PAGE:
woodside energy
Minister for Resources Keith Pitt and a Woodside Energy development (Image: AAP/Lukas Coch; Woodside Energy)

Political donations are a blunt instrument for wielding power and influence — there’s no guarantee that putting money into political hands will result in favourable treatment.

Yet Woodside Energy has a history of getting what it wants from governments.

New figures revealed this week show just how much the oil and gas industry has funnelled into the nation’s major political parties, and Woodside is the biggest spender of them all.

It has spent almost $2 million in political donations over the past two decades, analysis by the Centre for Public Integrity shows.

The resources industry has spent $137 million (if you include Clive Palmer’s donations to himself), making the sector the biggest donor in the country. And this doesn’t include undisclosed donations under $14,000, or donations that have been paid through third party lobby groups.

Woodside’s cash splash has coincided with a run of favourable decisions from governments, most recently a marketing pledge from Prime Minister Scott Morrison that a gas-led recovery would pull Australia out of the COVID recession.

Woodside is also part of an industry that has benefited from a range of measures including tax exemptions that have propped up oil and gas, something critics say has come at the expense of meaningful action on climate change.

Its access to powerful decision-makers has also allowed it to secure some big wins.

Conservation Council of Western Australia executive director Piers Verstegen says when it comes to wielding power and influence Woodside is in a class of its own.

“Woodside, generally speaking, has been very successful at operating behind the scenes and going undetected in the way it influences public opinion,” he said.

“It’s had an extraordinary influence on the Commonwealth government, particularly around climate change policy and the way gas is treated as part of the government’s climate change response. And this goes back a number of decades.”

Political donations are just one expression of how the oil and gas industry has become enmeshed in the political establishment, Verstegen said. A revolving door between the industry and senior government officials is another.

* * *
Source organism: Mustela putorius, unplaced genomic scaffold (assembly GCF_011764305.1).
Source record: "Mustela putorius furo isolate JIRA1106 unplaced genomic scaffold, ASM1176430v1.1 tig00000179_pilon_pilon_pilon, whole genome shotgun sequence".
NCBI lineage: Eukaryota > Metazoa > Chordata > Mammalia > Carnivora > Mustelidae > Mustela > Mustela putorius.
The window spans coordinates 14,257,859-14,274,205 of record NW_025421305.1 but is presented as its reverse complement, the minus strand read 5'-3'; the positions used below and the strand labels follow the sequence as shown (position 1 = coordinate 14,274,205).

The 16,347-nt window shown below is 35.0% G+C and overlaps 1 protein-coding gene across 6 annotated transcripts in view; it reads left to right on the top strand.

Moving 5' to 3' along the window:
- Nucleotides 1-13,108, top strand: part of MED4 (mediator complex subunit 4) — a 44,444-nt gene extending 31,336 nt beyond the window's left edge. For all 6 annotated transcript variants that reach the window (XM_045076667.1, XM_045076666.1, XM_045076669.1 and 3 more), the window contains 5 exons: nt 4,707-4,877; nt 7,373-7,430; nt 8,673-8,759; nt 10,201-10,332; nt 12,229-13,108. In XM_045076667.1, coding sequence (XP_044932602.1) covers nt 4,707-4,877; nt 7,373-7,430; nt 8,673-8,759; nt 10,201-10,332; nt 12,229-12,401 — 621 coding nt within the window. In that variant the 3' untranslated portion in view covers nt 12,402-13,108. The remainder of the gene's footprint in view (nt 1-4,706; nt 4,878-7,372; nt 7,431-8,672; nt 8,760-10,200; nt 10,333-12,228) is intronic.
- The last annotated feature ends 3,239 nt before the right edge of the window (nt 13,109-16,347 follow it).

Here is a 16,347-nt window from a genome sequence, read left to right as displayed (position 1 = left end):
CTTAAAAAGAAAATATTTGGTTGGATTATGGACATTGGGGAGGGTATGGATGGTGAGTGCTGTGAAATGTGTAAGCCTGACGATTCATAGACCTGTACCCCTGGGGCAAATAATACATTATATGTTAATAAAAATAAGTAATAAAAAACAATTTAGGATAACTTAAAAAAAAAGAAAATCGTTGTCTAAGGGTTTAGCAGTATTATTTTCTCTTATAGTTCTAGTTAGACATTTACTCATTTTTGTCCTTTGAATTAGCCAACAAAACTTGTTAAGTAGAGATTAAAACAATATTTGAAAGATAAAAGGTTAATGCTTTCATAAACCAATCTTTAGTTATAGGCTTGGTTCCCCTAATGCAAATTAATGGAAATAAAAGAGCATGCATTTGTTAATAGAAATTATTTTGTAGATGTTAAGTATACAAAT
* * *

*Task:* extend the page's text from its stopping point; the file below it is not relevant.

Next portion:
And while it’s impossible to draw a direct line between donations and political outcomes, it has tilted the board in its favour, with Centre for Public Integrity chair and former NSW Supreme Court judge Anthony Whealy QC calling for urgent reform.

“This is not a level playing field — it’s anything but,” he said.

The Australian Electoral Commission is due to release its annual disclosure data from parties and donors in coming weeks. Meanwhile a federal inquiry into political donations is under way, with submissions due January 29.

So what do you get for political donations? Here are some times Woodside got its way:

  • In 2004 the Howard government used ASIO to bug the offices of the Timor Leste cabinet to get an edge in negotiations over access to the Greater Sunrise gas fields, benefiting Woodside and its shareholders. This has led to the extraordinary prosecution of Canberra lawyer Bernard Collaery and Witness K for helping expose the bugging
  • In 2019 Woodside successfully lobbied the Western Australian government to dump its environmental protection authority guidelines that would recommend large projects be carbon neutral
  • In 2019 the WA environmental protection authority allowed Woodside to retrospectively amend existing licences relating to its Burrup Hub gas project, meaning it can process gas from any source rather than two sources. Environmental groups say the changes are unlawful and are challenging them in court
  • In 2020 Resources Minister Keith Pitt handed Woodside $8.8 million to advise the government how to clean up its own abandoned production oil vessel in the Timor Sea.

Crikey asked Woodside it felt like it got value for money for its big political donations spend.

A company spokesperson said its reported donations related to memberships of business forums and events “at which we exchange information and views essential to mutually informed decision making”.